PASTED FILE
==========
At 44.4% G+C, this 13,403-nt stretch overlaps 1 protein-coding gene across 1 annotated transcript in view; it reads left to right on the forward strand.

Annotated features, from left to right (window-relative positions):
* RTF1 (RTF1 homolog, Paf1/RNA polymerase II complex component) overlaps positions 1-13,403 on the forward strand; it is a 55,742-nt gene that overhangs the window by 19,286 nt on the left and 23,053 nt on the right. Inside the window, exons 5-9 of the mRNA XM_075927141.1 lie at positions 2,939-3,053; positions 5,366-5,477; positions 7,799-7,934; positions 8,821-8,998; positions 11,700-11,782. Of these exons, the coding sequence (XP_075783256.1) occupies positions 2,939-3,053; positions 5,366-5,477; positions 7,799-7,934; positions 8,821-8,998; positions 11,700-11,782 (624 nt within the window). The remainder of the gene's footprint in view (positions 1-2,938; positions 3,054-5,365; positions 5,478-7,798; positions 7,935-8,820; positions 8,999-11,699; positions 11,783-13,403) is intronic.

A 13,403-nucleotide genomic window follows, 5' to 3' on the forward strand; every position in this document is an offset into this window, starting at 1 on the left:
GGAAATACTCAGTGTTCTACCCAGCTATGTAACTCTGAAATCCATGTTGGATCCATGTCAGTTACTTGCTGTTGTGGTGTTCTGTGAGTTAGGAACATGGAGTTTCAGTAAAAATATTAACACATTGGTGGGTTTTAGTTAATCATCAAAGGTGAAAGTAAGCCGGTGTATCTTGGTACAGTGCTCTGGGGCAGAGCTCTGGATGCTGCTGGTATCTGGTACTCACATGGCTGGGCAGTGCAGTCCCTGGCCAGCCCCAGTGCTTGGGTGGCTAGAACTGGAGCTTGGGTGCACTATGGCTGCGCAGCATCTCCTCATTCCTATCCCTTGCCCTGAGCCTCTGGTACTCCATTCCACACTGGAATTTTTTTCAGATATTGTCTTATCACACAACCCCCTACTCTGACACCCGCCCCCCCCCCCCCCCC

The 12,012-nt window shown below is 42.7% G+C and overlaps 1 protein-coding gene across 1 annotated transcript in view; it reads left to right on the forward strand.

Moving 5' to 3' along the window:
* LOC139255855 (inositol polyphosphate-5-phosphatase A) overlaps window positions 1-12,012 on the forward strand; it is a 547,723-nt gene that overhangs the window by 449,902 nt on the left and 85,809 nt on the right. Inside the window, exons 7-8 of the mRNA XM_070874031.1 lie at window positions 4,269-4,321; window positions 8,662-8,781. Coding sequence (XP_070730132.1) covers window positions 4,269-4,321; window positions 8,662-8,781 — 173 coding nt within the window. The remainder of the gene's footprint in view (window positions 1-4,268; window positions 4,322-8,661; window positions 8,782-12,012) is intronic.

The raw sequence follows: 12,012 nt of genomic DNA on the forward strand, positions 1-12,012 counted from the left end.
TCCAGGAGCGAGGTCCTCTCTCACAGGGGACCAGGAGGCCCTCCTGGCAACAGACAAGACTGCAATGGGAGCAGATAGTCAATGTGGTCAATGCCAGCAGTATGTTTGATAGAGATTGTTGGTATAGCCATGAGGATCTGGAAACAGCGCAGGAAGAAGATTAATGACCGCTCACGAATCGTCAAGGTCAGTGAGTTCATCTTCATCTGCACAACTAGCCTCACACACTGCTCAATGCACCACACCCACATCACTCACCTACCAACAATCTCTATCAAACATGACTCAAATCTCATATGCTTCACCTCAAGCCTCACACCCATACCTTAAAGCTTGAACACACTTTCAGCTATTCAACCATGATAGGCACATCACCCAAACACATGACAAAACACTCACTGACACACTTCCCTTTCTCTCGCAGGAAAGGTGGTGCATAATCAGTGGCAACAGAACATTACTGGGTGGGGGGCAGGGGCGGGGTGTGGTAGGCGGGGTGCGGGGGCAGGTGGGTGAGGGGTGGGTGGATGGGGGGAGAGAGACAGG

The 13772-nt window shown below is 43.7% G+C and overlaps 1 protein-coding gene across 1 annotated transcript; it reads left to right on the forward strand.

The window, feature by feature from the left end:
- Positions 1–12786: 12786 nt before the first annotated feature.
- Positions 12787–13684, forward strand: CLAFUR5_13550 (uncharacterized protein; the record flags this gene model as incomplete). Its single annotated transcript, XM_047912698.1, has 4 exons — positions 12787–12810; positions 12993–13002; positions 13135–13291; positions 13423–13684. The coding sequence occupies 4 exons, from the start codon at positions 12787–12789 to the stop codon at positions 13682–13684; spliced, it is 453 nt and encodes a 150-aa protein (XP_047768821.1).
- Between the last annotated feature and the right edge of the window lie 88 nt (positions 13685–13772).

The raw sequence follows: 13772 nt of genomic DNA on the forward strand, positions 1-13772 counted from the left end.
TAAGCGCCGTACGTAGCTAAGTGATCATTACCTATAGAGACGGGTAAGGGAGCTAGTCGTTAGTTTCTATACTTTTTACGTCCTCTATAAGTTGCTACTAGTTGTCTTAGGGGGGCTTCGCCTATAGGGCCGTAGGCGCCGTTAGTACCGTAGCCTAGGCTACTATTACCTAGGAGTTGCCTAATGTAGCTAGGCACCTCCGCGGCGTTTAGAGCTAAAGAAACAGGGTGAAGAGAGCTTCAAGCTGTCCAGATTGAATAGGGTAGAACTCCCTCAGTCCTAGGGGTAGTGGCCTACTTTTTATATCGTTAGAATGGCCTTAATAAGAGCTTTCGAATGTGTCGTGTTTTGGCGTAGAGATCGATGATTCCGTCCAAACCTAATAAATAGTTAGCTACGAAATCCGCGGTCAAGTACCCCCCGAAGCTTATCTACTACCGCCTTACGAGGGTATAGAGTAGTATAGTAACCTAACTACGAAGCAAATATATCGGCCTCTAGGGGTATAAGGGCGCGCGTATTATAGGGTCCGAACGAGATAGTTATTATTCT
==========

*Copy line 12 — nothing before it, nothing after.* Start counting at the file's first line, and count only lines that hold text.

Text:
The window, feature by feature from the left end: